Programme Guide

Richard Strauss, Christian Thielemann says, “was always an untroubled person, even though he composed very troubled content. Unlike Wagner, who constantly lived drama with his affairs with women, political radicalism and debts, the scandal remained on the stage with Strauss. He returned time and again to his idyll in Garmisch, cultivating that pleasant Bavarian regional patriotism. The difference is that Wagner was perpetually on existential duty and Strauss, after he had composed some dramatic music, could also just play cards for an afternoon.”

Of course, Christian Thielemann, who has penetrated deeply to the interpretative heart of Wagner’s musical work, also has a special relationship to Richard Strauss in his function as Principal Conductor of the Sächsische Staatskapelle Dresden: of the 16 operatic works that Strauss composed, nine premiered in Dresden. Thielemann, also Artistic Director of the Salzburg Easter Festival and Music Director of the Bayreuth Festival, is only too happy to fulfill the obligation that this results in: “In Dresden you always have the feeling that he could come in the door any moment.”

At his guest performance conducting the Berliner Philharmoniker too, Christian Thielemann will devote himself to Strauss’s works, whereby an unknown piece by Strauss will open the evening: the Sonatina for 16 wind instruments No. 1 in F major, with which in the first half of 1943 Strauss wanted to link up to his two successful early works for wind ensemble (the Suite op. 4 and the Serenade op. 7). The half-hour work, in which innumerable cantilenas and arabesque scherzando motifs follow each other amidst constant harmonic shimmering, scratches the surface of the symphonic despite its diminishing title; the hymnal presto conclusion also does its part.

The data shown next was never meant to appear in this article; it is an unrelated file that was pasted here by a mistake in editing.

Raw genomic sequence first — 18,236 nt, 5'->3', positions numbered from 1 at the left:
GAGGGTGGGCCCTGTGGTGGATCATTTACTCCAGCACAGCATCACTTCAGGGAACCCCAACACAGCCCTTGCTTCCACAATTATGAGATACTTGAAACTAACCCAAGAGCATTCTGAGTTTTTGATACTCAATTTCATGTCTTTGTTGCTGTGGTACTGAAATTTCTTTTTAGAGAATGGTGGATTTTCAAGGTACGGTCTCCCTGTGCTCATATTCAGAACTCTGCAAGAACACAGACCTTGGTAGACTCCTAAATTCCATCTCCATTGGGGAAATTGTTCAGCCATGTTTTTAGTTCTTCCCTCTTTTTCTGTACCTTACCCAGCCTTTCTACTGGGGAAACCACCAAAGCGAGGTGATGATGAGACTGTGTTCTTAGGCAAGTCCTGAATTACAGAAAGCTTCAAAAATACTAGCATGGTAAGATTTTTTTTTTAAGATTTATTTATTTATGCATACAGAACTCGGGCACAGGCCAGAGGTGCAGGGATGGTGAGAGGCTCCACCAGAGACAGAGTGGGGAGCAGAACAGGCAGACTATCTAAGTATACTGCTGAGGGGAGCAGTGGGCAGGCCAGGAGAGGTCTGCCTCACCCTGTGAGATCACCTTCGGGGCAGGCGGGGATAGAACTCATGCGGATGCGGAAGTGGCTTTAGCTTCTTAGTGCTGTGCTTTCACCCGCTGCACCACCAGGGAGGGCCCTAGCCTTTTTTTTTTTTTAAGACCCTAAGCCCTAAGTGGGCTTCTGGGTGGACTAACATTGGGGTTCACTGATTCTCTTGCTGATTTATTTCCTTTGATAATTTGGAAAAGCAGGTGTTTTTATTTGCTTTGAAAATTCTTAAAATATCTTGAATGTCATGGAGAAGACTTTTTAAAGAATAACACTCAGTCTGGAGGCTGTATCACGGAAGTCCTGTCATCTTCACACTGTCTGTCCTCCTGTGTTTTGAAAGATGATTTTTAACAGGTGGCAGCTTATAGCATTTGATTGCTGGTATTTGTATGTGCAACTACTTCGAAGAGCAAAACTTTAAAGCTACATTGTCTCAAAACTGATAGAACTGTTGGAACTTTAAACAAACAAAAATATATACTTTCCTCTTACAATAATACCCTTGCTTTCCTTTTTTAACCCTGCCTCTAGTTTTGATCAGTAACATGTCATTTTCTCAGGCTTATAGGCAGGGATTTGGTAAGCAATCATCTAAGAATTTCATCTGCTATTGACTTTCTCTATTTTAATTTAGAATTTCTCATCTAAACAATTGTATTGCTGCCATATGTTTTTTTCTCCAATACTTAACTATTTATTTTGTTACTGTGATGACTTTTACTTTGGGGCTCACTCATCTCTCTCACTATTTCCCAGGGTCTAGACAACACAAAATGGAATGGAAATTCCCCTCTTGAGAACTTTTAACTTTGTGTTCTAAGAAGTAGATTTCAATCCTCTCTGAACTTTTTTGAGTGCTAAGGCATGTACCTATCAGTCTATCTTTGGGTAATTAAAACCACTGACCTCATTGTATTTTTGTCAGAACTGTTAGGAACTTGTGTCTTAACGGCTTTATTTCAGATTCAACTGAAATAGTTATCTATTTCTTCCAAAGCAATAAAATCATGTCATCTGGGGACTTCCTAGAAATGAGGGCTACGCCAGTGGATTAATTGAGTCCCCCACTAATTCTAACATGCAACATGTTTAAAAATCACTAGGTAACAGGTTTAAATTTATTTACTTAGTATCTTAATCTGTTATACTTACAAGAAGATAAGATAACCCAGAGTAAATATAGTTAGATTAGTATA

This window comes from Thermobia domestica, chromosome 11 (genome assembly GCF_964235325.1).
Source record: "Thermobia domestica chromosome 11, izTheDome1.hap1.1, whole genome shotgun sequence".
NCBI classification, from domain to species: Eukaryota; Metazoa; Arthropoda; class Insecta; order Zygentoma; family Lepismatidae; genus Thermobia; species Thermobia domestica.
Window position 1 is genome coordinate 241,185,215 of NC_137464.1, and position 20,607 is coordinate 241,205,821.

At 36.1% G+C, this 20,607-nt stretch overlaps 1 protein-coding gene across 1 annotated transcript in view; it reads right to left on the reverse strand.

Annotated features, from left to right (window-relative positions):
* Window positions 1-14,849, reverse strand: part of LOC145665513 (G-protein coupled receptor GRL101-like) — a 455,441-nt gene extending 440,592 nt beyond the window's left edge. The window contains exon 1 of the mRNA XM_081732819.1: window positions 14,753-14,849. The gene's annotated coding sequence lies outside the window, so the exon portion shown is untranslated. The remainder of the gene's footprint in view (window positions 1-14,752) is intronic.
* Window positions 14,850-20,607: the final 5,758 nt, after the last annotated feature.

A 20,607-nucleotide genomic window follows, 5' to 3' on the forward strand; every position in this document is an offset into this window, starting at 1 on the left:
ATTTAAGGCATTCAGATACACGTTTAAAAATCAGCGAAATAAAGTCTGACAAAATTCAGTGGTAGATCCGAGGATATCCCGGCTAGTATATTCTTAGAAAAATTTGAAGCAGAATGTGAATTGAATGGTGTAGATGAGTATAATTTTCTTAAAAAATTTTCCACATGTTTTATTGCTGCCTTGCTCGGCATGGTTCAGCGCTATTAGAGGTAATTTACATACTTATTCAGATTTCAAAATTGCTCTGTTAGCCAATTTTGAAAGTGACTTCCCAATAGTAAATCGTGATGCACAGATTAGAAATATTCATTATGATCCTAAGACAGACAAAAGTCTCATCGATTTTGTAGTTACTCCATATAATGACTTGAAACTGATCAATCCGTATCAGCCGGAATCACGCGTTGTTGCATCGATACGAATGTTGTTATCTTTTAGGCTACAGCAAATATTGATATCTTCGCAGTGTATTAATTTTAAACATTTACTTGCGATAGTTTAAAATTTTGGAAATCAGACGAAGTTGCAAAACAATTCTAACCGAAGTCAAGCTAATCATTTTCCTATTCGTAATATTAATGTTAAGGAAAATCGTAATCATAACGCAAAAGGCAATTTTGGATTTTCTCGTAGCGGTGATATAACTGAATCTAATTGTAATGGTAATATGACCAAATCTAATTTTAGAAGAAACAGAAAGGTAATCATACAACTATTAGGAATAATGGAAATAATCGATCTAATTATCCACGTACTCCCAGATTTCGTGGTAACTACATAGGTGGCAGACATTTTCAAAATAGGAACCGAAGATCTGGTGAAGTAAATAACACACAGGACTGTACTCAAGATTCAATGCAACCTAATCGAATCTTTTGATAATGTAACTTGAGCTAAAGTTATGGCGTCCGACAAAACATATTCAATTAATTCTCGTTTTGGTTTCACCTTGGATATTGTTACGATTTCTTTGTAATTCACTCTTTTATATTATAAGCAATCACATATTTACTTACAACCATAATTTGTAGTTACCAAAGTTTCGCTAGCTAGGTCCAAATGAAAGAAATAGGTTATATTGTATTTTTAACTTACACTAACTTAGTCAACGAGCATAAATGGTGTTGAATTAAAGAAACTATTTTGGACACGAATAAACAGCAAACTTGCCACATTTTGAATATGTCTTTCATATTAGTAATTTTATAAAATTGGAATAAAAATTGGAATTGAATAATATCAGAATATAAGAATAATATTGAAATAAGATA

After that, another Strauss discovery is on the programme: the Three Hymns op. 71 based on Friedrich Hölderlin, whose verses, which resist being smoothly set to music, posed a particularly stimulating challenge for Strauss. The soloist isAnja Kampe, who is at home at institutions such as the Bavarian State Opera, the Bayreuth festival hall, at La Scala in Milan and at the Vienna State Opera, and who was distinguished with Bavaria’s “Kammersängerin” in 2018. The evening will conclude with the atmospheric Rosenkavalier suite; since the opera was premiered in Dresden (on the occasion of which the railway administrations of Prussia and Saxony deployed special trains to cope with the tremendous demand), it has been one of Strauss’s most popular operas.

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